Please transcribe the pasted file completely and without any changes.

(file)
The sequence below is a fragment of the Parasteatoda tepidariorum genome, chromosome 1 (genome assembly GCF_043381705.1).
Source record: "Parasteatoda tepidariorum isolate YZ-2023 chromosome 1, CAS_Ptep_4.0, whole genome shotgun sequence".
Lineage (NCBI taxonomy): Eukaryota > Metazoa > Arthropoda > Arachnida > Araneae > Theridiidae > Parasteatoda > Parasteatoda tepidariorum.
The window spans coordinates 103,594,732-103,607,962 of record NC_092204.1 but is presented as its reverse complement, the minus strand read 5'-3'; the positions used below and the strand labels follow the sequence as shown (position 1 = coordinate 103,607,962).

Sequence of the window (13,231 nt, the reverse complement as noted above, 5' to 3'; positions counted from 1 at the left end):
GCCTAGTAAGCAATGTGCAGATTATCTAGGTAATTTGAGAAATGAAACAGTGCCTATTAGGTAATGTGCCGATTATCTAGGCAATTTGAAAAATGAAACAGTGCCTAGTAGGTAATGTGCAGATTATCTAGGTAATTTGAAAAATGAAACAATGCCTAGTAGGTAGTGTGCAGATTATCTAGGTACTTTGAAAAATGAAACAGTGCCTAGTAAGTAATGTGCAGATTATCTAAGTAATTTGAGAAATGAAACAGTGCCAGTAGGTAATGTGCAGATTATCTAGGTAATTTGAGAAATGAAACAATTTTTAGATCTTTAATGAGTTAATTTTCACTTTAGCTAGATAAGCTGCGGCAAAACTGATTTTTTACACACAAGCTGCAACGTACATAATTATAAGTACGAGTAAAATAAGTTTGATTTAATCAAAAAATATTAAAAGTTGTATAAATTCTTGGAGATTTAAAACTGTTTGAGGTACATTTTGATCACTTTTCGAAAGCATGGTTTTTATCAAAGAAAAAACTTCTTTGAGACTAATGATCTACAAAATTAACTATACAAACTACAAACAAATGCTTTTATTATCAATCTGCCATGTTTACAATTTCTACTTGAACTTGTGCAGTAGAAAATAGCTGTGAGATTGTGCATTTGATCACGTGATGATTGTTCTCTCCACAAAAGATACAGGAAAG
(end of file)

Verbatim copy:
The sequence below is a fragment of the Parasteatoda tepidariorum genome, chromosome 1 (genome assembly GCF_043381705.1).
Source record: "Parasteatoda tepidariorum isolate YZ-2023 chromosome 1, CAS_Ptep_4.0, whole genome shotgun sequence".
Lineage (NCBI taxonomy): Eukaryota > Metazoa > Arthropoda > Arachnida > Araneae > Theridiidae > Parasteatoda > Parasteatoda tepidariorum.
The window spans coordinates 103,594,732-103,607,962 of record NC_092204.1 but is presented as its reverse complement, the minus strand read 5'-3'; the positions used below and the strand labels follow the sequence as shown (position 1 = coordinate 103,607,962).

Sequence of the window (13,231 nt, the reverse complement as noted above, 5' to 3'; positions counted from 1 at the left end):
GCCTAGTAAGCAATGTGCAGATTATCTAGGTAATTTGAGAAATGAAACAGTGCCTATTAGGTAATGTGCCGATTATCTAGGCAATTTGAAAAATGAAACAGTGCCTAGTAGGTAATGTGCAGATTATCTAGGTAATTTGAAAAATGAAACAATGCCTAGTAGGTAGTGTGCAGATTATCTAGGTACTTTGAAAAATGAAACAGTGCCTAGTAAGTAATGTGCAGATTATCTAAGTAATTTGAGAAATGAAACAGTGCCAGTAGGTAATGTGCAGATTATCTAGGTAATTTGAGAAATGAAACAATTTTTAGATCTTTAATGAGTTAATTTTCACTTTAGCTAGATAAGCTGCGGCAAAACTGATTTTTTACACACAAGCTGCAACGTACATAATTATAAGTACGAGTAAAATAAGTTTGATTTAATCAAAAAATATTAAAAGTTGTATAAATTCTTGGAGATTTAAAACTGTTTGAGGTACATTTTGATCACTTTTCGAAAGCATGGTTTTTATCAAAGAAAAAACTTCTTTGAGACTAATGATCTACAAAATTAACTATACAAACTACAAACAAATGCTTTTATTATCAATCTGCCATGTTTACAATTTCTACTTGAACTTGTGCAGTAGAAAATAGCTGTGAGATTGTGCATTTGATCACGTGATGATTGTTCTCTCCACAAAAGATACAGGAAAG